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Old 04-19-2010, 04:12 PM   #31
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I would like to learn more about the seedling picture contest please.
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Old 04-19-2010, 07:43 PM   #32
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I'm still setting it up, but there will be several categories, for native plants, invasive plants, and food plants. There will be a prize for best picture and some runner-up awards.
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Old 04-20-2010, 12:40 AM   #33
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Rubbing hands together with glee and getting all psyched to see photos!!! You rock swamp thing!!!
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Old 12-16-2010, 03:03 PM   #34
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My favorite are the large costco chicken boxes and lettuce boxes and the to go boxes with a large lid. Starbucks clear with a dome works well also. I have a lot of the same sizes so stack them and drill through at the same time for the holes.

It's almost time to start winter solstice is Dec 21.
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Old 01-09-2011, 11:26 AM   #35
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Last winter was my first attempt at winter sowing and it went really well. I used 3.5 inch pots but instead of covering them with plastic, I placed them into a clear under-bed bin with a clear lid that snaps on. I didn't worry about them again until it was time to start checking on them. One bin held 50 pots. As long as the height of the item is less than the bin, you could use any item you want. It worked very well for me, so I'm doing it again this year.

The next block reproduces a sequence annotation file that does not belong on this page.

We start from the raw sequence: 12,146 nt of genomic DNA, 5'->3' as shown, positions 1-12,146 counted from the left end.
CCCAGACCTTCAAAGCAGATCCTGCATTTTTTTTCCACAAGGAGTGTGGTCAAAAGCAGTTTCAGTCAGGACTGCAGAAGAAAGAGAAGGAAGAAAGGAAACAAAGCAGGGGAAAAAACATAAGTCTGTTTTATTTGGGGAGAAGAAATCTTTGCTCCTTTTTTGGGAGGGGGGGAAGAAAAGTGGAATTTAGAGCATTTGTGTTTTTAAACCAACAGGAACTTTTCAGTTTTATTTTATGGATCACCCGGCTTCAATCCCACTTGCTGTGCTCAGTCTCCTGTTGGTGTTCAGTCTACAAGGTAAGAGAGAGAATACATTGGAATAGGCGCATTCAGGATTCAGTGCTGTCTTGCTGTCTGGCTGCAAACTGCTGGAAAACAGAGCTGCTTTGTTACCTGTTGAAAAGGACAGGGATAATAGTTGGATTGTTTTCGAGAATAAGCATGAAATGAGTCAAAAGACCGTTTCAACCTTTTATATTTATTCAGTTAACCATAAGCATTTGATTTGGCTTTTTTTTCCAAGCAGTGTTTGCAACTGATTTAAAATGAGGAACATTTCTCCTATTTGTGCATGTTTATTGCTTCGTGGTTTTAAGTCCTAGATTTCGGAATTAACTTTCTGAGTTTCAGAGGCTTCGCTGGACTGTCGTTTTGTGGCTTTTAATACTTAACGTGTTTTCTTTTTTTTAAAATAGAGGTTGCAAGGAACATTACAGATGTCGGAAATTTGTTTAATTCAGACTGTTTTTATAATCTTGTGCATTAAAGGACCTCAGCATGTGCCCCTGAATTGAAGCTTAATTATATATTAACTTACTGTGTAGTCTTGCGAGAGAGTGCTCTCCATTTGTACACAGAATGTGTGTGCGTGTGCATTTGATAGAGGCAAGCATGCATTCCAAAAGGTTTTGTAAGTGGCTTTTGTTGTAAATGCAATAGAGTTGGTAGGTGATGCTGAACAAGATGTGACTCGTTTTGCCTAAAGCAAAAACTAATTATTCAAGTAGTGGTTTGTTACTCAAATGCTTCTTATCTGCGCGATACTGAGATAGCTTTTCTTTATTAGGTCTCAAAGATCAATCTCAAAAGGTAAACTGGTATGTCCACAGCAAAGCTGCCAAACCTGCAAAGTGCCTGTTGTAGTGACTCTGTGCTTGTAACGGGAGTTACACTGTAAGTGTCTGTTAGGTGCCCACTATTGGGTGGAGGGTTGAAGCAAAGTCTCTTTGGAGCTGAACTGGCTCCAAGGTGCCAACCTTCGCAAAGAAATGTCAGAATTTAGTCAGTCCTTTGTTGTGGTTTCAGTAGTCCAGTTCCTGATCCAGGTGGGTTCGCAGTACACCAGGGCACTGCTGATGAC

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Old 01-09-2011, 11:34 AM   #36
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Quote:
Originally Posted by Missouri Native View Post
Last winter was my first attempt at winter sowing and it went really well. I used 3.5 inch pots but instead of covering them with plastic, I placed them into a clear under-bed bin with a clear lid that snaps on. I didn't worry about them again until it was time to start checking on them. One bin held 50 pots. As long as the height of the item is less than the bin, you could use any item you want. It worked very well for me, so I'm doing it again this year.

That sounds like a *great* tip, Missouri Native. Thanks for sharing it.

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When I joined about a year ago, I just jumped in and started posting like you (which is fine, by the way )...it took me a while to introduce myself. Everyone here is so friendly and willing to share their experiences and knowledge. You'll fit in great!